One of the pioneers for women’s ice hockey in the United States, the 1998 Nagano Winter Games allowed the sporting public to catch up to the brilliance of Sue Merz. Having participated in the inaugural IIHF Women’s Worlds in 1990, along with a sterling career at the NCAA level with the New Hampshire Wildcats, the chance to don the stars and stripes at Nagano allowed Merz the treasured chance to make history twice.
A veteran of six IIHF Women’s World Championships and two Winter Games by the time she hung up her skates, Merz was more than a reliable blueliner, she was an essential component to building the game in the United States, part of a group of inspiring role models whose heroics encouraged an unprecedented number of girls to take up the game. In reflection, Merz’s journey nearly came to a shocking and abrupt end. Weeks prior to the 1997 edition of the Women’s Worlds in Kitchener, Ontario, Merz had been released from the team.
Approaching a career crossroads, Merz refused to wallow in self-pity and get trapped in a downward spiral of despair. In the aftermath of Kitchener, which saw the US force overtime against host country Canada in a silver medal outcome, there was a heightened sense of motivation to engage in a compelling comeback. Proving that hard work pays off, Merz employed a combination of focus, perseverance and resilience while training full-time in the hockey hotbed of Boston, regaining a spot on the US national team, a heroic return that validated her admirable sacrifices.
“It was probably a combination of stubbornness to show the coach that he made the wrong decision in cutting me and the determination to get in better shape to give myself the chance to make the team. I moved to Boston to train with Mike Boyle at BU (along with a majority of the athletes). Best decision I could have made. It was a feeling of redemption, joy, shock and confirmation of the hard work that was put in.”
Appearing in all of Team USA’s games at Nagano, Merz would have to wait until her second game to place her name on the scoresheet. With said game involving a February 9, 1998 tilt against Sweden, she would hit her stride offensively. With Laurie Baker’s first period goal, providing the US with a 1-0 advantage, Merz would gain the milestone of her first Olympic point.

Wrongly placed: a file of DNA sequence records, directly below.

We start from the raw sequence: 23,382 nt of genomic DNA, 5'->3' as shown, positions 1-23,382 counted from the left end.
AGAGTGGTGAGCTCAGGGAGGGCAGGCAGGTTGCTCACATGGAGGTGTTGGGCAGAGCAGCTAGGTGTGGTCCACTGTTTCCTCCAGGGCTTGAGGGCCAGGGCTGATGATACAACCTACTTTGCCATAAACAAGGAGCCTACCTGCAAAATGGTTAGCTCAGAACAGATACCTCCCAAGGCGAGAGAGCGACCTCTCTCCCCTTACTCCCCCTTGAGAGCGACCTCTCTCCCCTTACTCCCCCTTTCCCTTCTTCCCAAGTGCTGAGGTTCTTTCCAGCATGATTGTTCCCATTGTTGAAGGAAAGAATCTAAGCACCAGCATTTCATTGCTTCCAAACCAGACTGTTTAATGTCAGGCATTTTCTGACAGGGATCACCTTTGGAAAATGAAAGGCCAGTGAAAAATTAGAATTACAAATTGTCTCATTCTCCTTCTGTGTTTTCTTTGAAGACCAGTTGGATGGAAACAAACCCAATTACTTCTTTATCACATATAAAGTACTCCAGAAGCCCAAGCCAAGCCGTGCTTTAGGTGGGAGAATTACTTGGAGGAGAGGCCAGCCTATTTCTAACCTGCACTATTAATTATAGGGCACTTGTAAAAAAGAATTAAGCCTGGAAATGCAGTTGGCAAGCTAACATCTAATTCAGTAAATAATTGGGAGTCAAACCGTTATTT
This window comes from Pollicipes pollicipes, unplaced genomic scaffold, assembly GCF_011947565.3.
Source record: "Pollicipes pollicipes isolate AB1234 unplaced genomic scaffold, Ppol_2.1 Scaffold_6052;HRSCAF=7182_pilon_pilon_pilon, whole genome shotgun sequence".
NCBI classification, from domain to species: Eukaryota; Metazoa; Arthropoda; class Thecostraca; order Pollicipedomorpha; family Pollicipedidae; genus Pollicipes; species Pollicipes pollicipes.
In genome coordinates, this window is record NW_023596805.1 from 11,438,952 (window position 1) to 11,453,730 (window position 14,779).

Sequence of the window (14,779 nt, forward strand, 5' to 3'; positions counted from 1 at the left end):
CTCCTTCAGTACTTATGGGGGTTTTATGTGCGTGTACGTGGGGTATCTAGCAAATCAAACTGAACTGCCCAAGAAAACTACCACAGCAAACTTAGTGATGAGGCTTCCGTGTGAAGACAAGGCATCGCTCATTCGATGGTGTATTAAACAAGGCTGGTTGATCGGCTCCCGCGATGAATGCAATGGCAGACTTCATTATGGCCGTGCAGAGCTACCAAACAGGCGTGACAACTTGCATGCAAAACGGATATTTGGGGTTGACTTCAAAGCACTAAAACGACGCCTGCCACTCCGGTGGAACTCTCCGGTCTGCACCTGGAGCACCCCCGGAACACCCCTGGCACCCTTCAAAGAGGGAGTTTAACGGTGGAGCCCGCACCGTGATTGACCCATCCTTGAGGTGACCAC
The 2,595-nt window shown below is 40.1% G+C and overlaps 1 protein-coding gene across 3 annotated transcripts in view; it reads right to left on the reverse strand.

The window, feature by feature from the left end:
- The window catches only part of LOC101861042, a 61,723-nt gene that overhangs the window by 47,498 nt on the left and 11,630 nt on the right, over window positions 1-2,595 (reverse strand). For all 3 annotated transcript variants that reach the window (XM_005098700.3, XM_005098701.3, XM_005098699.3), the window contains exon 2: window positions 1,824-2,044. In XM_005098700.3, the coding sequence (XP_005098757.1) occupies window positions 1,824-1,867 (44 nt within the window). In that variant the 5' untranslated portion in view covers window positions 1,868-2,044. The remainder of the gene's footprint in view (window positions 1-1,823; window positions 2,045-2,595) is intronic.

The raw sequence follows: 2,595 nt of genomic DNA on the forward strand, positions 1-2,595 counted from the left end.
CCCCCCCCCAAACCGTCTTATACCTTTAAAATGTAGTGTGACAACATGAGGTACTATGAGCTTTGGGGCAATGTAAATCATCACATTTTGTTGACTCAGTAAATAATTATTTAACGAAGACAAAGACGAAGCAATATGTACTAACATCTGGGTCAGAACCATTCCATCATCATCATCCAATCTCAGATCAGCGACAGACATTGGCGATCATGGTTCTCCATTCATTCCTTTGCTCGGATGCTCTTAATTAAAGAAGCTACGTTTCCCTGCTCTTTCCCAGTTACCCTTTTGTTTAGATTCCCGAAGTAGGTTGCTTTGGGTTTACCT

During a six-minute span in the second stanza, which saw the US record four goals, placing the game out of reach, Merz would record a pair of points. Collaborating with Tara Mounsey, as both earned the assists on Karyn Bye’s power play marker, Merz would score unassisted at the 16:20 mark. One of nine different players from the US to register at least one point against Sweden, she would emerge as the game’s top scorer with three points, part of a convincing 7-1 triumph.
As the preliminary round progressed, Merz’s would find her name on the scoresheet in a pair of other games. In a 4-2 final against Finland, which involved seven members of the US contributing points, Merz and Bye logged assists on Tara Mounsey’s second period power play tally. The following day, a 10-0 triumph versus host country Japan, a first period goal scored by A.J. Mleczko saw Merz post her fourth assist of the tournament.
The fifth and final point representing Merz’s mesmerizing run in Nagano would also stand as the biggest of her career. With Canada and the US renewing rivalries in the gold medal game at Big Hat Arena, February 17, 1998 would emerge as the turning point in the modern history of women’s ice hockey, introducing the game to an unprecedented number of fans, while prompting thousands of women throughout North America to grace the ice themselves.
After a tense first period which resulted in a 0-0 defensive stalemate, the US would grab the first lead in a highly anticipated gold medal game. Merz and Sandra Whyte would be credited with Gretchen Ulion’s power play goal at the 2:38 mark. Coincidentally, Ulion and Whyte would gain the assists on the second goal of the game for the US, which was also scored on the power play. Although Canada’s Danielle Goyette would snap Sarah Tueting’s bid for a shutout with less than five minutes remaining, Whyte would score into an empty net with eight seconds remaining, the game clearly out of reach.
As evidenced in the gold medal game, capitalizing on power play opportunities was the key factor in the US vanquishing its Canadian rivals, avenging four straight silver medals from 1990 to 1997 in the IIHF Women’s Worlds. Perhaps more impressive was the fact that the US was undefeated in seven games, accentuating its gold medal by becoming the first undefeated team in women’s ice hockey at the Winter Games.
“Our power-play that Olympics was dominant. We scored a majority of our big goals off of our pp. We also had the mindset that the games during the Olympics weren’t any different than any others outside of that tournament, so that assist wasn’t any different than any other assist during that season. What I mean is that we all began contributing to the gold medal in September of that season, not just in February.”
While the modern contemporaries of the US national team look to capture the first Winter Games gold since Nagano, the achievements of competitors like Merz are certainly a source of inspiration. Undoubtedly, a gold medal in 2018 would be an outstanding way to pay tribute to their predecessors, helping to bridge generations while commemorating the 20th anniversary of the gold, one of the most important moments in the history of female sport in America.